a.k.a. sensor

The nickname for battery-powered, ultrasonic transmitters. Small enough for a key chain or a belt, they're worn by people or placed inside objects. They broadcast a 48-bit pulse to receivers that are embedded in ceilings.

Here's how they work: By using the speed of sound, the receivers compare the transmitter's arrival time at three or more locations and calculate the wearer's precise position. A computer then uses this location information to create zones of "usage" and "availability" around objects and people. For example, if a person's zone overlaps an object's zone, the person becomes the temporary "owner" of that device (whether it is a workstation or digital camera). So, there is no need to log on, and whatever you create using that device (such as a document or a picture) is automatically stored on a server in your personal file. The AT&T Lab in Cambridge, England has more than 800 bats; sounds like the early makings of WiFi.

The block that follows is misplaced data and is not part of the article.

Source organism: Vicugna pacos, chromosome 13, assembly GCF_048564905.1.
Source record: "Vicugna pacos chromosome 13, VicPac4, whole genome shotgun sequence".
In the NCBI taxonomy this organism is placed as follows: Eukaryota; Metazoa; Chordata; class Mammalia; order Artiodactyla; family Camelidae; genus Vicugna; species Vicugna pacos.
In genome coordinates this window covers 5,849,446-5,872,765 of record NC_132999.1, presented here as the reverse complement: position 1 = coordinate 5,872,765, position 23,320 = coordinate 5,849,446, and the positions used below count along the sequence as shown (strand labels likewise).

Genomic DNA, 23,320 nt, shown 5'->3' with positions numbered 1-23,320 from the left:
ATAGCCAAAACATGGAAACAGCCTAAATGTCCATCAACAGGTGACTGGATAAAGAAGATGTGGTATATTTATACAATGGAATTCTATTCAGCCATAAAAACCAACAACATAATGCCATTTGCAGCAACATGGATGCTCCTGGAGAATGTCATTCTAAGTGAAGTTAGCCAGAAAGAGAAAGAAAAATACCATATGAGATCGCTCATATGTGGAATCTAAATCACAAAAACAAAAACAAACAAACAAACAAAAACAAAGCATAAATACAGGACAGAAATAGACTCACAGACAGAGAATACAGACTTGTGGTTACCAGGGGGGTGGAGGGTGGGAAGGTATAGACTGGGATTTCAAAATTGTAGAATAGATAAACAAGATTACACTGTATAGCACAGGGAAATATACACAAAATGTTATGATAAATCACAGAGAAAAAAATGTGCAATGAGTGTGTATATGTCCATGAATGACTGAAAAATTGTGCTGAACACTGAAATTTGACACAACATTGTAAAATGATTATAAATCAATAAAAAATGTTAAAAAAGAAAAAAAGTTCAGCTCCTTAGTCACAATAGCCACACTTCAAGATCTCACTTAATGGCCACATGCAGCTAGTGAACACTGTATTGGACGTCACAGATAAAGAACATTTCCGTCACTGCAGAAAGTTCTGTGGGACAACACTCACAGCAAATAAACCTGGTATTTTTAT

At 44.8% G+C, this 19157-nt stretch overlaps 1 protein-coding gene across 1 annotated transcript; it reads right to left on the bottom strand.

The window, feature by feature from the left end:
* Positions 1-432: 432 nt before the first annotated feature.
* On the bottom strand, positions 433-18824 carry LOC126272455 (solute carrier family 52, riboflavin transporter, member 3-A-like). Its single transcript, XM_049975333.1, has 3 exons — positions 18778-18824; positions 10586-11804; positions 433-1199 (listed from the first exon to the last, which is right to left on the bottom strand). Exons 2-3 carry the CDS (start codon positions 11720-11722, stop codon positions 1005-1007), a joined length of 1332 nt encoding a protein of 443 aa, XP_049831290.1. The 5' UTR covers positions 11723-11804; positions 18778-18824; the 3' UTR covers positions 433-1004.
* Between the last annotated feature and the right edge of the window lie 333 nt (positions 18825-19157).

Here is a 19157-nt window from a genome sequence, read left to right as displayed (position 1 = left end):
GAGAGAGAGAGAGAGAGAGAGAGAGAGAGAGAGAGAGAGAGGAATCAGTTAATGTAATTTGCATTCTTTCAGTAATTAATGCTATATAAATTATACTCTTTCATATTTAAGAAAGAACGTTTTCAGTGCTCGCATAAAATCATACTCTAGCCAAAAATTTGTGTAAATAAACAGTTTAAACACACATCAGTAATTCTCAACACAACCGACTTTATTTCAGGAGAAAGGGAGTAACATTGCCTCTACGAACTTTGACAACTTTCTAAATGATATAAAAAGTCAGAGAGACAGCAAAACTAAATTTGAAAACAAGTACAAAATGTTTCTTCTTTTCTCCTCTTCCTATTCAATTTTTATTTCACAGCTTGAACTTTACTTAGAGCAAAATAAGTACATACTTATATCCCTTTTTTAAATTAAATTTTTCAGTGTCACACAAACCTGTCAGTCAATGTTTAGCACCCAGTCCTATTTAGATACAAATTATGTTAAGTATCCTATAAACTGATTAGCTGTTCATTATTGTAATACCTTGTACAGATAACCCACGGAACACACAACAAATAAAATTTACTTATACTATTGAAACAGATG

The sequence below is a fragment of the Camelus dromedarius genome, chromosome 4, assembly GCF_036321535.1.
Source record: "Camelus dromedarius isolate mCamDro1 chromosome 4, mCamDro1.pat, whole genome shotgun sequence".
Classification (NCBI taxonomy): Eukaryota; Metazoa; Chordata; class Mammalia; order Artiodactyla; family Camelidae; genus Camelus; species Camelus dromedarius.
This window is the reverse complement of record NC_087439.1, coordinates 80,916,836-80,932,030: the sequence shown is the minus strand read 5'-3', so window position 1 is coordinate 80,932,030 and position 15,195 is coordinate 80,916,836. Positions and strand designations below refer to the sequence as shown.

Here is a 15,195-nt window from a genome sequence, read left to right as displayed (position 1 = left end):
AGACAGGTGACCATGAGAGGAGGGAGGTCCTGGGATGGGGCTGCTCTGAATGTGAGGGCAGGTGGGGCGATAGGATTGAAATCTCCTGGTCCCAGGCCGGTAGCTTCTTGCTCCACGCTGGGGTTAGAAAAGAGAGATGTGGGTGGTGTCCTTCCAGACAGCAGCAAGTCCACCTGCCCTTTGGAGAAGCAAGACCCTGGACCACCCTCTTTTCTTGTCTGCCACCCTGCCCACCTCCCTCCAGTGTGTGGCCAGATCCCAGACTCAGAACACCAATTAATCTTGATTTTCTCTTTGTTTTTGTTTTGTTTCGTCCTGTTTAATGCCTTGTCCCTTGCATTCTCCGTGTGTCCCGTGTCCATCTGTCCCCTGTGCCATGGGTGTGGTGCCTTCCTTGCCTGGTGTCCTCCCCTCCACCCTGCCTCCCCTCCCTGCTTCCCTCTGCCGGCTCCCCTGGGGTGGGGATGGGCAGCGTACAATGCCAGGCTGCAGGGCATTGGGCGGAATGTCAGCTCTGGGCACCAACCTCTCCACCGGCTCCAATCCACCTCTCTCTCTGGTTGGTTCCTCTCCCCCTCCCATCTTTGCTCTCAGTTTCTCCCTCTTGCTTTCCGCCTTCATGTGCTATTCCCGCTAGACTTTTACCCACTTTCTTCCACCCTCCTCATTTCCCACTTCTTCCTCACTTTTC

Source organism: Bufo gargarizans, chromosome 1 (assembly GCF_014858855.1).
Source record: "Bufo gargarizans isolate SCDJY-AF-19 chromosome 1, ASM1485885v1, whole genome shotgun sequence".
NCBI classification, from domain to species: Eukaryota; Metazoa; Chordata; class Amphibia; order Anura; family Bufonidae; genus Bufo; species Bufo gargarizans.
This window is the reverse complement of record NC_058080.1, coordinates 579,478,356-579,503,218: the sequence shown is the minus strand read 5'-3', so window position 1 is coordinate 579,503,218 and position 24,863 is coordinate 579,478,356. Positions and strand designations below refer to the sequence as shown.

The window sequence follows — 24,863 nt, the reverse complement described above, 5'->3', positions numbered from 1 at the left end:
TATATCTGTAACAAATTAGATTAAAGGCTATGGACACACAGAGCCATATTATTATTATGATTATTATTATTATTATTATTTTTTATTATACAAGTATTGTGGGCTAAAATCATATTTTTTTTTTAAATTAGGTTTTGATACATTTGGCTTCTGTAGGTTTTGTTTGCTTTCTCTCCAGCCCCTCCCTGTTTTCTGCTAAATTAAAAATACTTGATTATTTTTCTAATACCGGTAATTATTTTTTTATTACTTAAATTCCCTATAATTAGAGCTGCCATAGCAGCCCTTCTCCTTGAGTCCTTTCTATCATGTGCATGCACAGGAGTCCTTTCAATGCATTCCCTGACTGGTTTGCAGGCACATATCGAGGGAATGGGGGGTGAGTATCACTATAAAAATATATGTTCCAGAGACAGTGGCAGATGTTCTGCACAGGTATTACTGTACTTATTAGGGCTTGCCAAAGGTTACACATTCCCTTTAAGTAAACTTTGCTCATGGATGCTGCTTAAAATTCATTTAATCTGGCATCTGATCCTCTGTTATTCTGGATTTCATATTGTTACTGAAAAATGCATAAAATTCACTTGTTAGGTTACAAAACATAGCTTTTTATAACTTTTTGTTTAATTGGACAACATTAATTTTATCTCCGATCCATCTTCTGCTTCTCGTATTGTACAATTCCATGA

This technology also refers to sentient AI which is the capacity for artificial intelligence to have subjective perceptions, feelings and experience, including robots and machines. In this way, bats are pager-sized ultrasonic transmitters being developed by AT&T for use in "sentient computing." They are designed to communicate with receivers to establish a user's identity and fix his or her location, granting access to digital services.

NetLingo Classification: Net Hardware